Cricket: Australia's David Warner takes aim at Kiwi crowd abuse before Blackcaps Twenty20 series

Australia's David Warner doesn't appear to have let go of his grudge with New Zealand crowds, as he prepares to take on the Blackcaps in a Twenty20 series for the last time.

In 2016 – the last time Australia were on Kiwi shores for a full bilateral tour – Warner hit out at the nature of abuse he and his teammates received from crowds.

Across games in Auckland, Hamilton, Wellington and Christchurch, the Australians were targeted by home supporters, and took issue with the personal nature of what was said.

At the time, Warner outlined that what was said by crowds was "pretty derogatory and pretty vulgar".

David Warner.
David Warner. Photo credit: Getty Images

Eight years on, as his international retirement approaches, Warner took aim at those who attend matches to abuse players.  

"I enjoy playing here," said Warner. "It's about coming out and trying to put my best foot forward, and score runs.

"The crowd, yeah, they got personal, but if they have to get personal, that's their character.

"I just go about my business. But that's upon each individual, if that's what they feel like they have to do, then so be it.

"If you want to pay your money to come and abuse people, you have to go back and lay in your own bed.

"We're here to play the game of cricket that we love, enjoy and put bums on seats to keep the game going."

Warner, 37, is on his last legs as an international cricketer.

At the start of the year, the opener farewelled test cricket in front of friends and family at the Sydney Cricket Ground.

Meanwhile, last year's Cricket World Cup final win over India was his final One Day International.

This year's Twenty20 World Cup in the West Indies and USA will be the climax of his international career, hoping to finish with one last trophy.

But Warner doesn't expect any warm farewells from Kiwi crowds, with T20s in Wellington and Auckland over the coming week.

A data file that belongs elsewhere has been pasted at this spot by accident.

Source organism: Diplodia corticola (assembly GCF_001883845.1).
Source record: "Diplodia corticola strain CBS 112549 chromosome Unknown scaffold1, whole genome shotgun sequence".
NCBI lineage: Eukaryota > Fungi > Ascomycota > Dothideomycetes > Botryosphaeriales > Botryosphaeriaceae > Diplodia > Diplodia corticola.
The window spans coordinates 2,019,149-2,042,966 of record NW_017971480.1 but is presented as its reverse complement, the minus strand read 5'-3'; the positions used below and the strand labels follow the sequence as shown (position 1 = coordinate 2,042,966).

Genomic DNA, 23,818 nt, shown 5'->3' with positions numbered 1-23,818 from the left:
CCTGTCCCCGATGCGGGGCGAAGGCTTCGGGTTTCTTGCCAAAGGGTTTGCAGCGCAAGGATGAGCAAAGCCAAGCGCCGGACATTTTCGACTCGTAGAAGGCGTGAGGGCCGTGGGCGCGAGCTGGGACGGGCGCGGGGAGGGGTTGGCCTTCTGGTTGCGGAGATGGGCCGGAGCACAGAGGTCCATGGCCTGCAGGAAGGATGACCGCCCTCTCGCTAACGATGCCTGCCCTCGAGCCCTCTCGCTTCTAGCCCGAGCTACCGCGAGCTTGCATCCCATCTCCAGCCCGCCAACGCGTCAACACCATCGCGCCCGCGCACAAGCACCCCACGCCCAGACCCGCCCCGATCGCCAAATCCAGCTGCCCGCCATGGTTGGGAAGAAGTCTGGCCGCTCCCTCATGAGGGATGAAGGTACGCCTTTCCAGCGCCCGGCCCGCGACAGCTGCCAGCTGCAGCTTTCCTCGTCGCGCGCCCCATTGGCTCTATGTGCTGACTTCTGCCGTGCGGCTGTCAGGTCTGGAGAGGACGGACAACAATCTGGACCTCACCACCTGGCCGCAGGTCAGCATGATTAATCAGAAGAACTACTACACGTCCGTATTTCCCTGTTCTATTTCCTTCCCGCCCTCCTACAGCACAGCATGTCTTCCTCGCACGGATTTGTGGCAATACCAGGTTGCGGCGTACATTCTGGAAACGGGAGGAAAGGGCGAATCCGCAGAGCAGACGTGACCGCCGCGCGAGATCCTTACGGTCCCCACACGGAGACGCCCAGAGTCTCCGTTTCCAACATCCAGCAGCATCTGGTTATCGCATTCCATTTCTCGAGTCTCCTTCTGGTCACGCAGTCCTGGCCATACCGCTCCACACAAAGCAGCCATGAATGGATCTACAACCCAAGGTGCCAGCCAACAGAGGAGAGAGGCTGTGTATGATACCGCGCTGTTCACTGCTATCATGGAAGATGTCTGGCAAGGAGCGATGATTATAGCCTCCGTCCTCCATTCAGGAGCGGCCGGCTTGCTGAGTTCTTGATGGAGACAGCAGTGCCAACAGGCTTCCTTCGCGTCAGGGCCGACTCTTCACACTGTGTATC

David Warner celebrates a century during the Cricket World Cup.
David Warner celebrates a century during the Cricket World Cup. Photo credit: Getty Images

"Probably not, to be fair," he said. "Over here, it's always the harsh reality that we're neighbours, in sport we like to beat each other.

"From that perspective, we're going to be expecting the crowd to come at us as hard as they come.

"As we always say, it's in one ear, out the other – if I actually hear anything."

Warner is no stranger to cricket in New Zealand.

Aside from his many tussles with the Blackcaps since his international debut in 2009, Warner also enjoyed a short stint with Northern Districts in the HRV Cup – now the T20 Super Smash.

And having experienced T20 culture on both sides of the Tasman, Warner wants to see New Zealand involved in Australia's Big Bash League, as a bridge between the two nations.

"My first game was in Oamaru, so that was an eye opener, there wasn't much there but I really enjoyed it.

"There was exceptional talent coming through there, you're showcasing that now, it's great.

"I've always said we should have a New Zealand team in the Big Bash competition. You have the NRL and Super 15 [Super Rugby] now.

"All that works well, but logistically, I don't know how that fits."